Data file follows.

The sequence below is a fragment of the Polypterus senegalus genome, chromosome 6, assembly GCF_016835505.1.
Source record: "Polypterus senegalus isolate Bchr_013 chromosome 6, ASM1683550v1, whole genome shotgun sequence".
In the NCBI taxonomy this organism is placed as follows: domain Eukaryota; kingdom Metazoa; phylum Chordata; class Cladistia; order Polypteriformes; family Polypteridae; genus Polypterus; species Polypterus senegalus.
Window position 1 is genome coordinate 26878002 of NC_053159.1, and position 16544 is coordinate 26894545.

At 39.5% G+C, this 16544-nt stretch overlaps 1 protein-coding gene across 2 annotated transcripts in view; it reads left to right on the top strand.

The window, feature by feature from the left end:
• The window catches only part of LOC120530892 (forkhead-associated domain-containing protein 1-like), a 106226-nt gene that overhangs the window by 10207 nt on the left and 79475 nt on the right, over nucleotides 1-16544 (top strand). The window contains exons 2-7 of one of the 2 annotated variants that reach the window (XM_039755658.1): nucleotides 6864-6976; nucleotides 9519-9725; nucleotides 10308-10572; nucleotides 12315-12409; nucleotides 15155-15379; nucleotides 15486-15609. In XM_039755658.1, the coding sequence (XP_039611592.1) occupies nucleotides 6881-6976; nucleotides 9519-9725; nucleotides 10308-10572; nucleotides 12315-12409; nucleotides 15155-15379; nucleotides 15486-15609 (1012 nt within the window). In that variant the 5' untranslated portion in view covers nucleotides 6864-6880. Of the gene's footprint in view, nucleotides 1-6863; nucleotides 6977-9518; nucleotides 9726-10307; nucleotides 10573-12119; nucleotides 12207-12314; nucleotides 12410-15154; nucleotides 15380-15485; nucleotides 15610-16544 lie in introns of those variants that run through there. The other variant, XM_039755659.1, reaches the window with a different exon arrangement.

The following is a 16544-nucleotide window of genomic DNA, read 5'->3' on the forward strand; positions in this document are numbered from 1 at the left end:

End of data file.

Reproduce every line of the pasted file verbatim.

The sequence below is a fragment of the Polypterus senegalus genome, chromosome 6, assembly GCF_016835505.1.
Source record: "Polypterus senegalus isolate Bchr_013 chromosome 6, ASM1683550v1, whole genome shotgun sequence".
In the NCBI taxonomy this organism is placed as follows: domain Eukaryota; kingdom Metazoa; phylum Chordata; class Cladistia; order Polypteriformes; family Polypteridae; genus Polypterus; species Polypterus senegalus.
Window position 1 is genome coordinate 26878002 of NC_053159.1, and position 16544 is coordinate 26894545.

At 39.5% G+C, this 16544-nt stretch overlaps 1 protein-coding gene across 2 annotated transcripts in view; it reads left to right on the top strand.

The window, feature by feature from the left end:
• The window catches only part of LOC120530892 (forkhead-associated domain-containing protein 1-like), a 106226-nt gene that overhangs the window by 10207 nt on the left and 79475 nt on the right, over nucleotides 1-16544 (top strand). The window contains exons 2-7 of one of the 2 annotated variants that reach the window (XM_039755658.1): nucleotides 6864-6976; nucleotides 9519-9725; nucleotides 10308-10572; nucleotides 12315-12409; nucleotides 15155-15379; nucleotides 15486-15609. In XM_039755658.1, the coding sequence (XP_039611592.1) occupies nucleotides 6881-6976; nucleotides 9519-9725; nucleotides 10308-10572; nucleotides 12315-12409; nucleotides 15155-15379; nucleotides 15486-15609 (1012 nt within the window). In that variant the 5' untranslated portion in view covers nucleotides 6864-6880. Of the gene's footprint in view, nucleotides 1-6863; nucleotides 6977-9518; nucleotides 9726-10307; nucleotides 10573-12119; nucleotides 12207-12314; nucleotides 12410-15154; nucleotides 15380-15485; nucleotides 15610-16544 lie in introns of those variants that run through there. The other variant, XM_039755659.1, reaches the window with a different exon arrangement.

The following is a 16544-nucleotide window of genomic DNA, read 5'->3' on the forward strand; positions in this document are numbered from 1 at the left end: